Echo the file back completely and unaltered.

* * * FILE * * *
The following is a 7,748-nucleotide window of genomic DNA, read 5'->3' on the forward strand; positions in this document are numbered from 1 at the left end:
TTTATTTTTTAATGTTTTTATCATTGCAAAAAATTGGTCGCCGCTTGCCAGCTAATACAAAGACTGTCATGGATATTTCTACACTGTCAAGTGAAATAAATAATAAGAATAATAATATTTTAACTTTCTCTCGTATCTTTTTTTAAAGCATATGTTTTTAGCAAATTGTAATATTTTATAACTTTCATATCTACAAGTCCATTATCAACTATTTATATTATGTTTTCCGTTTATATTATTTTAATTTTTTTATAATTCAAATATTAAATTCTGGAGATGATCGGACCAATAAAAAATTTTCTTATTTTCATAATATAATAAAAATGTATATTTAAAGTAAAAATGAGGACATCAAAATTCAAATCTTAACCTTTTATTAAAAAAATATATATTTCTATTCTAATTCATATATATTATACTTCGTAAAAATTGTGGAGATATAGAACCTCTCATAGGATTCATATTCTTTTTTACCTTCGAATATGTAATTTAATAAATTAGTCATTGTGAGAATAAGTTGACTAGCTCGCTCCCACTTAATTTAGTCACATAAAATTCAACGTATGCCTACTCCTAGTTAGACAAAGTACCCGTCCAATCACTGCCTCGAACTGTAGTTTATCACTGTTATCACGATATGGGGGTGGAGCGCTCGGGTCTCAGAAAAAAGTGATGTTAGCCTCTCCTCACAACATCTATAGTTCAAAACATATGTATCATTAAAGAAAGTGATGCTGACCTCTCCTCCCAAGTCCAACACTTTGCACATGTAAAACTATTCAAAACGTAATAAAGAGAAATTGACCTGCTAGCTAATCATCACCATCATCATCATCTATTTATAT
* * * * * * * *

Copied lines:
The following is a 7,748-nucleotide window of genomic DNA, read 5'->3' on the forward strand; positions in this document are numbered from 1 at the left end:
TTTATTTTTTAATGTTTTTATCATTGCAAAAAATTGGTCGCCGCTTGCCAGCTAATACAAAGACTGTCATGGATATTTCTACACTGTCAAGTGAAATAAATAATAAGAATAATAATATTTTAACTTTCTCTCGTATCTTTTTTTAAAGCATATGTTTTTAGCAAATTGTAATATTTTATAACTTTCATATCTACAAGTCCATTATCAACTATTTATATTATGTTTTCCGTTTATATTATTTTAATTTTTTTATAATTCAAATATTAAATTCTGGAGATGATCGGACCAATAAAAAATTTTCTTATTTTCATAATATAATAAAAATGTATATTTAAAGTAAAAATGAGGACATCAAAATTCAAATCTTAACCTTTTATTAAAAAAATATATATTTCTATTCTAATTCATATATATTATACTTCGTAAAAATTGTGGAGATATAGAACCTCTCATAGGATTCATATTCTTTTTTACCTTCGAATATGTAATTTAATAAATTAGTCATTGTGAGAATAAGTTGACTAGCTCGCTCCCACTTAATTTAGTCACATAAAATTCAACGTATGCCTACTCCTAGTTAGACAAAGTACCCGTCCAATCACTGCCTCGAACTGTAGTTTATCACTGTTATCACGATATGGGGGTGGAGCGCTCGGGTCTCAGAAAAAAGTGATGTTAGCCTCTCCTCACAACATCTATAGTTCAAAACATATGTATCATTAAAGAAAGTGATGCTGACCTCTCCTCCCAAGTCCAACACTTTGCACATGTAAAACTATTCAAAACGTAATAAAGAGAAATTGACCTGCTAGCTAATCATCACCATCATCATCATCTATTTATAT